Incarcerating right-wing extremists with other criminals is always a fraught proposition, since they are free to proselytize their beliefs, and prisons have proven over the years to be congenial environments for spreading political radicalization. But when you imprison a large collection of extremists with similar beliefs together, the situation becomes even more dicey, as their ideologies and shared conspiracy theories blossom into even more radical forms and harden into confirmed far-right identities.

This, as VICE’s Tess Owen reports this week, appears to be the scenario unfolding inside the Central Detention Facility in Washington, D.C., where federal prosecutors are holding about 40 men accused of committing various crimes in the course of participating in the Jan. 6 Capitol insurrection.

The men are circulating a newsletter among themselves, singing the national anthem every morning, and generally spreading more far-right disinformation among themselves, reinforcing and solidifying their antidemocratic beliefs.

“I do think the fact that the J6 defendants who are currently being held pre-trial … having them all together where they can seemingly communicate by newsletter, is likely to foster continued feelings of anti-government mentality among those individuals who are being prosecuted,” Jonathan Lewis, a research fellow at the George Washington University’s Program on Extremism, told Owen.

The 40 or so insurrectionists, according to their own writings, are being held together in a separate “Patriot Wing” of the jail, apart from other prisoners. Calling themselves the “1/6ers,” most of their communications with each other revolve around assuring each other of their martyrdom and righteousness.

“We watch the people of other countries rise up against authoritarianism and think, how sad they must be to want freedom and liberty so much,” a jailhouse letter written by Texas militiaman Guy Reffitt, and published by ProPublica, said. “Here, the more you try to divide, bend or even break America. The more The Republic of The People will stand indivisible and resolute.”

Reffitt told ProPublica that more than 30 people he was in custody with at the Washington jail had discussed the letter. He said the suspects use “kites”—a slang term for jailhouse messages passed from cell to cell—to communicate with each other.

“By naming themselves, having a newsletter, establishing this unification thing, they’re viewing themselves as patriots and see what they did as necessary to defend the country,” Laura Dugan, Ralph D. Mershon Professor of Human Security and Professor of Sociology at Ohio State University, told Owen. “Some may have to go even deeper into this layer of denial, buying even more into the idea that the election was not legitimate, and they had no other choice but to go and fight for it.”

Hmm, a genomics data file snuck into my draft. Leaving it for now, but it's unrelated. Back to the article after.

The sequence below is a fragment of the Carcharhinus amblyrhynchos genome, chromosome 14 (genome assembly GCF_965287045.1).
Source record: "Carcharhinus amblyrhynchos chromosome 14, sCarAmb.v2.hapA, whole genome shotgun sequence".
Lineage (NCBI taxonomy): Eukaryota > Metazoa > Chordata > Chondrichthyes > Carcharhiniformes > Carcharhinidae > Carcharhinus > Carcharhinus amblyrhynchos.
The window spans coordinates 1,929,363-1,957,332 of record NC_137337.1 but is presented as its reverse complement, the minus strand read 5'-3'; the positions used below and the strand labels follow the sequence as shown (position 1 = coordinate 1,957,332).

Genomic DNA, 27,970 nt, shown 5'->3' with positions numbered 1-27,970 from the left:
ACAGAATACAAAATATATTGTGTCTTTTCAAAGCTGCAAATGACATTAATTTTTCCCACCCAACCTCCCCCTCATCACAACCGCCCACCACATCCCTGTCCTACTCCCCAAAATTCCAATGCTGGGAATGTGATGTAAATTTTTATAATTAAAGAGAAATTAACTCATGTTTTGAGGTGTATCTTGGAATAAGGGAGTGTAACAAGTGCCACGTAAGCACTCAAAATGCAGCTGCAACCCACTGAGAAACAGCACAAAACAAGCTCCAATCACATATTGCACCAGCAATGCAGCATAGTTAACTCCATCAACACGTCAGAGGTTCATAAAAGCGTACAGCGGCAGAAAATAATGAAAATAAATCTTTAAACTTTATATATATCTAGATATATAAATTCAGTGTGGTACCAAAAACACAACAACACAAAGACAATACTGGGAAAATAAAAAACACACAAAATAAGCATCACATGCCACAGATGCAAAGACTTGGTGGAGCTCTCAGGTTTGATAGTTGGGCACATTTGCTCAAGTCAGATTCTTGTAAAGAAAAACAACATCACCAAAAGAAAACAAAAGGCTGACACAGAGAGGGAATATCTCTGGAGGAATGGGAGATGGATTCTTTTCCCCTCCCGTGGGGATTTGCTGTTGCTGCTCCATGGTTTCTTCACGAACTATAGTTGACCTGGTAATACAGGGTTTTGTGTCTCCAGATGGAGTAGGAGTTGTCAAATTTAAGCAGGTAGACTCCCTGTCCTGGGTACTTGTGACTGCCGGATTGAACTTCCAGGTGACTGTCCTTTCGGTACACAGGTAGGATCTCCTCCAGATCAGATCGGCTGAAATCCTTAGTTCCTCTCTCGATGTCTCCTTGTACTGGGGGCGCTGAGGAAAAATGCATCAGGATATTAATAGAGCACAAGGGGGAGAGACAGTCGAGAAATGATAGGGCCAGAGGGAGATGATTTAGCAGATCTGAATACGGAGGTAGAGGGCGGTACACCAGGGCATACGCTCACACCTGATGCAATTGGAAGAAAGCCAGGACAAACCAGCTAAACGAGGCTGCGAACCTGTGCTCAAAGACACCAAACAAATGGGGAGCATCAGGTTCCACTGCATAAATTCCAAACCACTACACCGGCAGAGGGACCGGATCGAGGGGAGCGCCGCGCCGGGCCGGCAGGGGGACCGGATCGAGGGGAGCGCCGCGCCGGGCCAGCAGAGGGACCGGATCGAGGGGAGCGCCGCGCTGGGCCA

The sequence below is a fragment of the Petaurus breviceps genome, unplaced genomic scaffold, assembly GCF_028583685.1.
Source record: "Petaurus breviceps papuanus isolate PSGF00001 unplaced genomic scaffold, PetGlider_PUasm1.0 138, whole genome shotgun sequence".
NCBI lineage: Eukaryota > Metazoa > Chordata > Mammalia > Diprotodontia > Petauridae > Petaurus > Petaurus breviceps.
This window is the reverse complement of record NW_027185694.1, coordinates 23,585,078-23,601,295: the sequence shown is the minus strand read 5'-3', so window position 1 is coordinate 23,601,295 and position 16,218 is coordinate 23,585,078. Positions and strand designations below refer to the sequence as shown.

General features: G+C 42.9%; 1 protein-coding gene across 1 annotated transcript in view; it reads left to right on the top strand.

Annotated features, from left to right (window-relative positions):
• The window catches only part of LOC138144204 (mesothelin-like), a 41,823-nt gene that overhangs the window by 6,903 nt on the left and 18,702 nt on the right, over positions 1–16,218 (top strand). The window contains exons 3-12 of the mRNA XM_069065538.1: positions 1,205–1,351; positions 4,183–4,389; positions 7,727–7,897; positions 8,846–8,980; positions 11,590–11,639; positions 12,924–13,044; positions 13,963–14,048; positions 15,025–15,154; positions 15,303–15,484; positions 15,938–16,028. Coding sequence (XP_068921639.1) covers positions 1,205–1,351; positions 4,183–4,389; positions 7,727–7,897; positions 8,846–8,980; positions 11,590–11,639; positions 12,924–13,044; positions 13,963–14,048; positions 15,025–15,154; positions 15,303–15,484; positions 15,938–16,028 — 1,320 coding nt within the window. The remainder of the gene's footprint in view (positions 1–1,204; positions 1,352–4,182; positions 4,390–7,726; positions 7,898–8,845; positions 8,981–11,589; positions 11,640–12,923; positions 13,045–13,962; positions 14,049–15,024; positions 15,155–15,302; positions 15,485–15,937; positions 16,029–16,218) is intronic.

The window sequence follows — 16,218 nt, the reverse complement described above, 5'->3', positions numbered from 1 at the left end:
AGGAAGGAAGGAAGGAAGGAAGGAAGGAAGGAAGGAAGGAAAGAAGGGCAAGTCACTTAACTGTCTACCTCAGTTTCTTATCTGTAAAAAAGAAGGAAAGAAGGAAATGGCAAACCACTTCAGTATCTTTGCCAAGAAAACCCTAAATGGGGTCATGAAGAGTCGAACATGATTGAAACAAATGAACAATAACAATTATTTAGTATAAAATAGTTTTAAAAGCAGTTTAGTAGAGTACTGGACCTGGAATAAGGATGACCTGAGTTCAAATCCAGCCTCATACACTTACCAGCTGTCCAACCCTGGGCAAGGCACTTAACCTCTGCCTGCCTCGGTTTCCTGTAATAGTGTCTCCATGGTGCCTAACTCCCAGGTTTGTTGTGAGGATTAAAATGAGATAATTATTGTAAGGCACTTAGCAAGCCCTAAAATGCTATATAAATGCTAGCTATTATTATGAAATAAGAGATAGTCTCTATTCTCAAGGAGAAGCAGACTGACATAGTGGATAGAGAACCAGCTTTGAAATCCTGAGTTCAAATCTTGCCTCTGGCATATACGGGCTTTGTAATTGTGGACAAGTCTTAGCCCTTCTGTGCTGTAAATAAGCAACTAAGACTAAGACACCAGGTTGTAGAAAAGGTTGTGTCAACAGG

Richard Barnett, the Arkansas man notorious for having put his feet up on House Speaker Nancy Pelosi’s desk at the height of the Capitol siege, told NBC News that the men sang the national anthem daily to bolster their camaraderie. He said the newsletter was part of the men’s internal communications.

“We would all contribute to it and pass it cell to cell. Like in any prison, things get passed,” Barnett said.

The problem of ideological extremists spreading their beliefs within the prison system is not a new one; Islamist radicalism has been known to spread within similar environments, creating concern among counterterrorism experts. Similarly, far-right prison gangs such as the Aryan Brotherhood may be primarily criminal enterprises, but they also have a underlying white-supremacist ideology that often is maintained by members after their release from prison.

Some far-right extremists, such as the late leader of the Montana Freemen, LeRoy Schweitzer, used their prison stints to spread their belief systems. Within a year of his 1996 arrest, Schweitzer had successfully converted dozens of fellow prisoners into his “sovereign citizenship” program, creating headaches for both courts and prison officials. This can have long-term consequences; in the succeeding years, sovereign-citizen ideology has been spreading widely within American prison culture.

So far, most of the “1/6ers” communication appears to involve sharing conspiracy theories, as well as voicing defenses of their actions at the Capitol that appear geared both to persuade outsiders as well as to potentially serve as a defense in court.

“January 6th was nothing short of a satirical way to overthrow a government,” wrote Reffit in his letter to ProPublica. “If overthrow was the quest, it would have no doubt been overthrown.”

More than anything, they appear to focus on justifying their martyrdom. “We have been labeled the enemy, yet clearly we see tyranny as the enemy,” Reffitt wrote. “While our lawyers do our bidding and the judges do their duties, we remain resolute, reciting the Pledge of Allegiance and singing the National Anthem all in unison, loud and proud most every day. All because we are us, we are you, we are all Americans and in here, we have no labels.”

“By making these symbolic gestures, it makes it seem as though their ‘struggle,’ everything they’re going through, is worth it. If what they did was for nothing, that would cause a serious break in their identity as ‘patriots’,” Kurt Braddock, faculty fellow at the Polarization and Extremism Research Innovation Lab, told Owen. “These justifications are being mainstreamed and normalized by many elements of the right, and that’s the biggest danger right now.”

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This is a Creative Commons article. The original version of this article appeared here.

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